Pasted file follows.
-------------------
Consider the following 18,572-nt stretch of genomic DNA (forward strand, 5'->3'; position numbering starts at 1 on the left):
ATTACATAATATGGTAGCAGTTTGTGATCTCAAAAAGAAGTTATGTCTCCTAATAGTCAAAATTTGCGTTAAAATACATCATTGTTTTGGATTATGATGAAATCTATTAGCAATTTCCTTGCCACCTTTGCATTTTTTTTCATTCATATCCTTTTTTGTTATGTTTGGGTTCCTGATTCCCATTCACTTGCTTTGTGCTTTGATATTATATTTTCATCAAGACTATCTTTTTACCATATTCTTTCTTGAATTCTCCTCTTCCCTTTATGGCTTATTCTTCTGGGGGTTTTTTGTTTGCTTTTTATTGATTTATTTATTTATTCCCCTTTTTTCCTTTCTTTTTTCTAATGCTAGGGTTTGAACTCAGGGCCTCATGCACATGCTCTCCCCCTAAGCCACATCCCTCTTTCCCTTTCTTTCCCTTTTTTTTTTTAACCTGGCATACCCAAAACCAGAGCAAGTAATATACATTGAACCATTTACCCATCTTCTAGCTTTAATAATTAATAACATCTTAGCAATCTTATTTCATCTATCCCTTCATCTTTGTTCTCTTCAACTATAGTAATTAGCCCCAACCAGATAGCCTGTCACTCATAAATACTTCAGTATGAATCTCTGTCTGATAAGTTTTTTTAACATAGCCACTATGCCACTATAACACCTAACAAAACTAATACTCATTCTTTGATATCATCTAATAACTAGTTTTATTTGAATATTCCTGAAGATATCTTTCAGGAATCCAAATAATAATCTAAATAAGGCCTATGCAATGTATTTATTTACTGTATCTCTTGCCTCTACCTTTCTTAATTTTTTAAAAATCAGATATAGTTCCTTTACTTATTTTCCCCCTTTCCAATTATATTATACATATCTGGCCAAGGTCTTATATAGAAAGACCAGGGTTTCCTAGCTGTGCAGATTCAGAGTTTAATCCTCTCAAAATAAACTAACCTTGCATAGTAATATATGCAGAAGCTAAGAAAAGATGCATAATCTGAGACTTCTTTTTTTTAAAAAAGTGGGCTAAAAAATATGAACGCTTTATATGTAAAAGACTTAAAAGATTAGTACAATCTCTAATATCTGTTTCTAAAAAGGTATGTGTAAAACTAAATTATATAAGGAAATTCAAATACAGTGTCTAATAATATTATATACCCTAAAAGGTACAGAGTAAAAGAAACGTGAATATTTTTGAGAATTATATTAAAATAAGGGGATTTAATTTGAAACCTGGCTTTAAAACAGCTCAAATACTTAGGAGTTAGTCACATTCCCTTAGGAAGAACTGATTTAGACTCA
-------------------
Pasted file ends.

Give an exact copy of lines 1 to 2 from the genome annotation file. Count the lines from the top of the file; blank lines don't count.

Consider the following 18,572-nt stretch of genomic DNA (forward strand, 5'->3'; position numbering starts at 1 on the left):
ATTACATAATATGGTAGCAGTTTGTGATCTCAAAAAGAAGTTATGTCTCCTAATAGTCAAAATTTGCGTTAAAATACATCATTGTTTTGGATTATGATGAAATCTATTAGCAATTTCCTTGCCACCTTTGCATTTTTTTTCATTCATATCCTTTTTTGTTATGTTTGGGTTCCTGATTCCCATTCACTTGCTTTGTGCTTTGATATTATATTTTCATCAAGACTATCTTTTTACCATATTCTTTCTTGAATTCTCCTCTTCCCTTTATGGCTTATTCTTCTGGGGGTTTTTTGTTTGCTTTTTATTGATTTATTTATTTATTCCCCTTTTTTCCTTTCTTTTTTCTAATGCTAGGGTTTGAACTCAGGGCCTCATGCACATGCTCTCCCCCTAAGCCACATCCCTCTTTCCCTTTCTTTCCCTTTTTTTTTTTAACCTGGCATACCCAAAACCAGAGCAAGTAATATACATTGAACCATTTACCCATCTTCTAGCTTTAATAATTAATAACATCTTAGCAATCTTATTTCATCTATCCCTTCATCTTTGTTCTCTTCAACTATAGTAATTAGCCCCAACCAGATAGCCTGTCACTCATAAATACTTCAGTATGAATCTCTGTCTGATAAGTTTTTTTAACATAGCCACTATGCCACTATAACACCTAACAAAACTAATACTCATTCTTTGATATCATCTAATAACTAGTTTTATTTGAATATTCCTGAAGATATCTTTCAGGAATCCAAATAATAATCTAAATAAGGCCTATGCAATGTATTTATTTACTGTATCTCTTGCCTCTACCTTTCTTAATTTTTTAAAAATCAGATATAGTTCCTTTACTTATTTTCCCCCTTTCCAATTATATTATACATATCTGGCCAAGGTCTTATATAGAAAGACCAGGGTTTCCTAGCTGTGCAGATTCAGAGTTTAATCCTCTCAAAATAAACTAACCTTGCATAGTAATATATGCAGAAGCTAAGAAAAGATGCATAATCTGAGACTTCTTTTTTTTAAAAAAGTGGGCTAAAAAATATGAACGCTTTATATGTAAAAGACTTAAAAGATTAGTACAATCTCTAATATCTGTTTCTAAAAAGGTATGTGTAAAACTAAATTATATAAGGAAATTCAAATACAGTGTCTAATAATATTATATACCCTAAAAGGTACAGAGTAAAAGAAACGTGAATATTTTTGAGAATTATATTAAAATAAGGGGATTTAATTTGAAACCTGGCTTTAAAACAGCTCAAATACTTAGGAGTTAGTCACATTCCCTTAGGAAGAACTGATTTAGACTCA